Meet the Suet-Eaters

By, Darlene Betat

If you haven’t offered suet as a part of your bird feeding repertoire, you have been missing out on some bird-joy. Hanging a suet feeder close to your seed feeder will bring in beautiful birds that do not typically dine at a seed café.

Winter cold snaps bring lots of activity to suet feeders. That’s because insects don’t move in freezing temperatures. With insects scarce, suet becomes a vital source of fat and protein for insect-eating birds.

Just who are these feathered, suet-eaters?  Woodpeckers, warblers, kinglets and more. Here are just some of our common, but endearing suet-eaters:

  • Northern Flicker* This large woodpecker is a show stopper with its beautifully spotted breast and striking black necklace; it flashes salmon-pink from under its wings and tail when it flies.
  • Bushtit* These tiny gray birds visit in the cutest mob ever! Go ahead, try to count them or determine which tail goes to which bird as they cover your suet feeder.
  • Downy Woodpecker* As the smallest woodpecker in North America it makes the cut for cute too, plus it gains designer points from its black and white patterned attire. Males jazz it up even more by sporting bright red on the back of the head.
  • Townsend’s Warbler The black mask in an orb of bright yellow makes me gasp every time!  This small bird is dramatically black and yellow with a green back and bold white wing bars. Sort out males from females by their black chin.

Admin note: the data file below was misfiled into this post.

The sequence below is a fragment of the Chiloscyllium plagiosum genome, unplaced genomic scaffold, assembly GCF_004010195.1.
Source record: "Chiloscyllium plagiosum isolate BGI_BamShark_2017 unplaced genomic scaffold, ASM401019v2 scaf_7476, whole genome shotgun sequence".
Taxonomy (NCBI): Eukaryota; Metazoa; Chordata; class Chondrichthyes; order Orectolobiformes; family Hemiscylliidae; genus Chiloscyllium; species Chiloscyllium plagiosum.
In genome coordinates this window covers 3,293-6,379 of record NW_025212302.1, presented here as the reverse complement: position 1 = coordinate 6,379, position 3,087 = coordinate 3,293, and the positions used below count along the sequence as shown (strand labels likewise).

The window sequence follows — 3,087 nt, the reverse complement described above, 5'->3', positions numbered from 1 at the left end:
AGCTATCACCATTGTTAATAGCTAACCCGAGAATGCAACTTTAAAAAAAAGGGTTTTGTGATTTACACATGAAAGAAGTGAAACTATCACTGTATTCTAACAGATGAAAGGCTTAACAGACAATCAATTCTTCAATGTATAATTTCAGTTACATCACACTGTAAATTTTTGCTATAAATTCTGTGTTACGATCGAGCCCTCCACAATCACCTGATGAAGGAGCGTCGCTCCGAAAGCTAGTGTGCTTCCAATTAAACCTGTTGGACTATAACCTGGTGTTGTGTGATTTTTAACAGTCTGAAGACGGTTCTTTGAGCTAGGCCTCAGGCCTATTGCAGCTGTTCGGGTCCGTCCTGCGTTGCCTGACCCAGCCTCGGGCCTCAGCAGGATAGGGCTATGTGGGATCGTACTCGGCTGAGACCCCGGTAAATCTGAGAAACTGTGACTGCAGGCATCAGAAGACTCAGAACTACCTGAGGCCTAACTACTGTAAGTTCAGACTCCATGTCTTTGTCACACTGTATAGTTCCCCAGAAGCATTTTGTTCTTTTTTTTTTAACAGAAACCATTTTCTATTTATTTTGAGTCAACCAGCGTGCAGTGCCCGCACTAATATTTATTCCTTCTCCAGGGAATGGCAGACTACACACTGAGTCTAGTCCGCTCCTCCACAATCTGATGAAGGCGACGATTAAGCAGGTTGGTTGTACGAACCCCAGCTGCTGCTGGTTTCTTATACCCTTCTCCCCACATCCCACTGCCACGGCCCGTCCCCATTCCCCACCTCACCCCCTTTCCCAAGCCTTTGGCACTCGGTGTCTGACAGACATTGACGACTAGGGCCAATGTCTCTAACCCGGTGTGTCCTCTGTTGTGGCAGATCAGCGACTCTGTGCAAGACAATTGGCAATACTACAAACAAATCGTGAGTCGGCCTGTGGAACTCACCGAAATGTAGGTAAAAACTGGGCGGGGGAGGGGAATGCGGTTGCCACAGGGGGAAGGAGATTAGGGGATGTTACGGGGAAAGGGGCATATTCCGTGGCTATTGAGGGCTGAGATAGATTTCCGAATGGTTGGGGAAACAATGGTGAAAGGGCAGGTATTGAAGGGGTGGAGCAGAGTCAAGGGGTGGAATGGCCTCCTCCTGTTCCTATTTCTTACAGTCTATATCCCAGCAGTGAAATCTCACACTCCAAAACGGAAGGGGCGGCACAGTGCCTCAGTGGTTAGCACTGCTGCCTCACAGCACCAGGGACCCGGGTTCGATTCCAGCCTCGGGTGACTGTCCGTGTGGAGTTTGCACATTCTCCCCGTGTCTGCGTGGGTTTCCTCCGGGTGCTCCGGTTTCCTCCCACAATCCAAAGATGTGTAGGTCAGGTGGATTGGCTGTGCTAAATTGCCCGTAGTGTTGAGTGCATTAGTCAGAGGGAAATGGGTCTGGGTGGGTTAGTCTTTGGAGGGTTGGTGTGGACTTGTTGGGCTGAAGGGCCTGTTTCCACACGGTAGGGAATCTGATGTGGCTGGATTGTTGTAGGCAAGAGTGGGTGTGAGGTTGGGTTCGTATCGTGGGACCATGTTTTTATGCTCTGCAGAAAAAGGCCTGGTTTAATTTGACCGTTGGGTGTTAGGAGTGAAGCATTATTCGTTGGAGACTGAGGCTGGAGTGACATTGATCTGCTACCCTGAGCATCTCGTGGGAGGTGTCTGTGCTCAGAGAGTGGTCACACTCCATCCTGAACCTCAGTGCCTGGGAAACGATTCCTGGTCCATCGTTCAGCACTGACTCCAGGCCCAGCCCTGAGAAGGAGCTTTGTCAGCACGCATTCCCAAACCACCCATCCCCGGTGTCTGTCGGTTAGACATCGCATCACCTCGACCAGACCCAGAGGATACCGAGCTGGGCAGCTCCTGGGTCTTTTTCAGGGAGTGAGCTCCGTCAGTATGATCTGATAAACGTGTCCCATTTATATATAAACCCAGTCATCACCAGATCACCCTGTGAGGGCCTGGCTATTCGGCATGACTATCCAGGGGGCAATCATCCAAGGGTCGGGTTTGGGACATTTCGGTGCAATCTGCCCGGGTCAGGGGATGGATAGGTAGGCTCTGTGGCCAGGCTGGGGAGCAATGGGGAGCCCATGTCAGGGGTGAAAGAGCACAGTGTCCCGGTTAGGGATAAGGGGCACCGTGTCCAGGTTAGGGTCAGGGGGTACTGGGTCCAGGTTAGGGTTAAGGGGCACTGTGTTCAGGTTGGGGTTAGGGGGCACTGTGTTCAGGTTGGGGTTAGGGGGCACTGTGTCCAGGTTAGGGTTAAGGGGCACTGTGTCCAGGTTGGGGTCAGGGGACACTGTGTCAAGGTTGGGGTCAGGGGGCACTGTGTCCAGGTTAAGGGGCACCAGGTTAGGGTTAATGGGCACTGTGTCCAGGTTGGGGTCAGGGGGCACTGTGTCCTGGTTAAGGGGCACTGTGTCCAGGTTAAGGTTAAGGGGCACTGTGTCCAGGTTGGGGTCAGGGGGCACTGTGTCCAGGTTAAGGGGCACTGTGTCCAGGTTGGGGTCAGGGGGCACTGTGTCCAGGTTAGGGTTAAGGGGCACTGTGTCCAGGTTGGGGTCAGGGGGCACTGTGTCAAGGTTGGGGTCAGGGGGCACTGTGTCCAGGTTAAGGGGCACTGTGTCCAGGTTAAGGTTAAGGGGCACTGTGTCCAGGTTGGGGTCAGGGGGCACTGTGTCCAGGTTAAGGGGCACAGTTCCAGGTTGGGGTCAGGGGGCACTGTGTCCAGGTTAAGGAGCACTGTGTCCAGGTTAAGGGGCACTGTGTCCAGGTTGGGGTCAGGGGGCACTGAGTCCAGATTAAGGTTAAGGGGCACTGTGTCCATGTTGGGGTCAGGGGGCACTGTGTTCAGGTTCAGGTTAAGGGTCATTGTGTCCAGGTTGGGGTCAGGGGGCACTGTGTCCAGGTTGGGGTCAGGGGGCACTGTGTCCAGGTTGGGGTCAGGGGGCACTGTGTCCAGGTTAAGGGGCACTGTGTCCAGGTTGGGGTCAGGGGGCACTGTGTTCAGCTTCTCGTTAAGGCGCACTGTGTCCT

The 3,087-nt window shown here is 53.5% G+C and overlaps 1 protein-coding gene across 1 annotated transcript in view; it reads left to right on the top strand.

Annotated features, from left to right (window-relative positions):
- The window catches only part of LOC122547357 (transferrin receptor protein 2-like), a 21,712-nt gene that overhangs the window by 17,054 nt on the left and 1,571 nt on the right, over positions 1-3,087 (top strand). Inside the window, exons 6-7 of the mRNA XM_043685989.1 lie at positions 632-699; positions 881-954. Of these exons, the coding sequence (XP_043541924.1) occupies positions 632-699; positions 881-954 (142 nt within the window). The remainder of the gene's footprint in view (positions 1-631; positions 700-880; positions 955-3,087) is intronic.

• Yellow-rumped Warbler This sweet little bird offers subtle beauty in pale colors. Its gray suit coat is set off by a snow-white shirt marked with a wake of gray striping. It has distinct yellow smudges below the shoulder as well as on the rump. Chin can be yellow or white.
  • Ruby-crowned Kinglet A tiny olive-green/gray bird with a white eye-ring and white wingbar. It is hard to miss because of the constant flitting of its wings. The ruby-crown is often hidden, but looks brilliant orange when the male raises its crown feathers.

Though winter is a well-known season for feeding suet, I have found baby bird season (April-July) to rival it! Most baby birds cannot digest seed, so even seed-eating adults will carry suet to their nestlings when insects are scarce. Talk about fun and rewarding. Yep, I can’t imagine my yard without suet feeders.